Verbum Ultimum: Reassessing Recruitment
When admitting recruited athletes, Ivy League institutions perpetually struggle to balance the demands of competitive athletic programs with maintaining high academic standards. These schools have agreed to maintain a common minimum measurement of academic qualification, below which no athlete can be recruited. Unfortunately, recent evidence suggests that Dartmouth admissions has, on average, been accepting recruits with academic records that rank near the bottom of the Ivy League, and yet these low academic standards do not correspond to athletic success for the Big Green.
Ivy League admissions offices use a metric called the Academic Index to quantify the academic credentials of prospective recruited athletes. Under this index, which takes into account high school grade point averages and SAT scores, Brown University had seven teams with AI scores below 200, the highest number in the Ivy League, while Dartmouth and the University of Pennsylvania tied for the second highest number of such teams with five each (Cornell University was not included in the study). AI scores range roughly from 170 to 240, and this past summer, the Ivy League raised the minimum AI score from 171 to 176, according to The New York Times.
Although these statistics may indicate that Dartmouth is merely average among its peers, the College's relatively small size means that low academic standards among athletes have a larger effect on the credentials of the student body as a whole. Dartmouth has a comparable number of varsity teams to Penn but has less than half the number of undergraduates. If the 20 percent of our student body composed of varsity athletes is characterized by questionable academic qualifications relative to our peer institutions, then it is fair to say that the academic caliber of each incoming class is being compromised to a larger extent at Dartmouth than at its Ivy peers.
We fully acknowledge and appreciate that recruited athletes contribute significantly to the richness and diversity of the Dartmouth community. Support for athletic programs should remain a priority for the administration. However, fostering academic success should be our primary goal, and the admissions office should seek foremost to ensure that every incoming student has strong academic credentials. The general admissions process has become more competitive with each passing year, as seen in the consistently rising average SAT scores and GPA of each subsequent class ("Dartmouth admits 465 in early decision," Jan. 4). The preservation of comparatively low academic standards for recruited athletes combined with increasingly talented non-athletes only exacerbates the gap between these students and their peers.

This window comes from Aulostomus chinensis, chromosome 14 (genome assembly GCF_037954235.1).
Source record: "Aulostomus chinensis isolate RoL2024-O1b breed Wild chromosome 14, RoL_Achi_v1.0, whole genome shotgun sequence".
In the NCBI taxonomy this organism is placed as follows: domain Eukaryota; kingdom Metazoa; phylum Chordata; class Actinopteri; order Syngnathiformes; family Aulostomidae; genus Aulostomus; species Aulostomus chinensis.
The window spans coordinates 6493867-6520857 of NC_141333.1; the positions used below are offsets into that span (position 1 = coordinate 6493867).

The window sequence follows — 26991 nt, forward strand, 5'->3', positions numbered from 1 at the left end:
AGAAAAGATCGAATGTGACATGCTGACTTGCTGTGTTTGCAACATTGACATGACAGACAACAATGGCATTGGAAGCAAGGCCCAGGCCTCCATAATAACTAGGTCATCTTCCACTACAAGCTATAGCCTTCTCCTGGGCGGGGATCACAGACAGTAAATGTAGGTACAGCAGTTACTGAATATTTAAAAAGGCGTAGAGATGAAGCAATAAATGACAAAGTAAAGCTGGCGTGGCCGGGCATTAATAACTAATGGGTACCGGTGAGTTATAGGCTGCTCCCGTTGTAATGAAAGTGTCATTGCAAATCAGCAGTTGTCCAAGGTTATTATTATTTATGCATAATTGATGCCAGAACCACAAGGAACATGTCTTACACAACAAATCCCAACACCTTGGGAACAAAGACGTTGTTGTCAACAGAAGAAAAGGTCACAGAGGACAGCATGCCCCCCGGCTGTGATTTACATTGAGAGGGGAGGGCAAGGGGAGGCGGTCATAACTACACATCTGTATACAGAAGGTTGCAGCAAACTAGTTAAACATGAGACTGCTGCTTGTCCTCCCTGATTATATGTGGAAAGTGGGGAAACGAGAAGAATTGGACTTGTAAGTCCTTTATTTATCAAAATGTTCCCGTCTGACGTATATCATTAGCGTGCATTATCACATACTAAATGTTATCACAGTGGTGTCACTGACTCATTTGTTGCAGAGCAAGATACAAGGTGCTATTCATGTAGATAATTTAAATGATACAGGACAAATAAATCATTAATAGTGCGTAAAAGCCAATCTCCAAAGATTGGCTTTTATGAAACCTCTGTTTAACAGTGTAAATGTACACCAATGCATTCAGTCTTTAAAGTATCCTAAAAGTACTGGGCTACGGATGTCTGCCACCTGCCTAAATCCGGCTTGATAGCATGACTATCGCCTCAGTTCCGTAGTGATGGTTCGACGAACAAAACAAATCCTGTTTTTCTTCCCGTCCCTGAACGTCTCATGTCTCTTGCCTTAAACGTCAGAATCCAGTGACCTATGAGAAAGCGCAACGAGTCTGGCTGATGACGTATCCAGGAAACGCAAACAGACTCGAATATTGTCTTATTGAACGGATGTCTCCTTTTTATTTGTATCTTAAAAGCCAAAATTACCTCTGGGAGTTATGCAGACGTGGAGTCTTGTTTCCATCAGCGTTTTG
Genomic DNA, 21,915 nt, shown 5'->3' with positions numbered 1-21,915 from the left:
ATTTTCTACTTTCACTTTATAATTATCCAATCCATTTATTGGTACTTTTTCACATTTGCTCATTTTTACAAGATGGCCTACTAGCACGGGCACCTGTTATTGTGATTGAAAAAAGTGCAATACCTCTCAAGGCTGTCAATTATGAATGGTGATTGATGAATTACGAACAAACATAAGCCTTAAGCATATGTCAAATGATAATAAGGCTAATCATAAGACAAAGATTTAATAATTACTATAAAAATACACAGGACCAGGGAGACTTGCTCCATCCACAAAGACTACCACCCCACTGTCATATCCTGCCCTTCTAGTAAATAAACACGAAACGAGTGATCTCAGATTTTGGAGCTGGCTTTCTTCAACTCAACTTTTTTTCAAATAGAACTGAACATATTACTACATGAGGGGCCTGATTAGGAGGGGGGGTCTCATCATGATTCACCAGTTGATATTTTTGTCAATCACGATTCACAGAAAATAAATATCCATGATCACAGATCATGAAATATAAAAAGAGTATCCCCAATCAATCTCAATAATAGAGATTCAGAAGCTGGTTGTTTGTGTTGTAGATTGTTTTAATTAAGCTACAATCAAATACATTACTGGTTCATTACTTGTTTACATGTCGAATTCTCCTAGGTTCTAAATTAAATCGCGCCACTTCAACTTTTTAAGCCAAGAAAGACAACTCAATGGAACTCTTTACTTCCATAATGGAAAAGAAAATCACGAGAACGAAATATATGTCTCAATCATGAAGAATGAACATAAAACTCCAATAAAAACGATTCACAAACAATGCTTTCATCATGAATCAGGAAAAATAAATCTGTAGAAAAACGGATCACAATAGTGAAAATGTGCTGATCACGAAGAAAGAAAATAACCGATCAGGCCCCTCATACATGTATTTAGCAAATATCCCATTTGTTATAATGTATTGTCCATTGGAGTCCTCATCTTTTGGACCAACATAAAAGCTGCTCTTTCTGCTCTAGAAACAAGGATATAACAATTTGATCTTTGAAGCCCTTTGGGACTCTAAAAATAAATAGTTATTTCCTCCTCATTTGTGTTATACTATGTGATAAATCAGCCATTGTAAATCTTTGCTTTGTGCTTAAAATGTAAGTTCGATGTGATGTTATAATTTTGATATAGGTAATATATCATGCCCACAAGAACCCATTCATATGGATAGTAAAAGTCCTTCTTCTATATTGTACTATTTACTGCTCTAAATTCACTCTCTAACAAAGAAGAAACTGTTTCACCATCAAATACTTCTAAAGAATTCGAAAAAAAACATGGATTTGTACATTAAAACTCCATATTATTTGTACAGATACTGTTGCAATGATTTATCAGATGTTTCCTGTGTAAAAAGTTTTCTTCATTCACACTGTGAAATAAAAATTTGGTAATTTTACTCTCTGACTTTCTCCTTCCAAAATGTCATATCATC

Dartmouth athletics have struggled in recent years to remain competitive in the Ivy League. In the 2009-2010 athletic season, only one of Dartmouth's 34 varsity teams won an Ivy League title. If the administration could demonstrate that this disparity has translated into significant success for the Dartmouth athletic program, then perhaps a different set of standards for recruits would be justified. However, it is obvious that admitting relatively large numbers of academically under-performing athletes has not turned the College into an athletic powerhouse.
In spite of this lack of athletic success, we hope that the College will prioritize the academic quality of each student it admits to match that of the most competitive schools in the Ivy League. It is imperative that the Admissions Office and the athletic department reassess their recruitment methods, because the only effect of our current system is an academically weaker student body.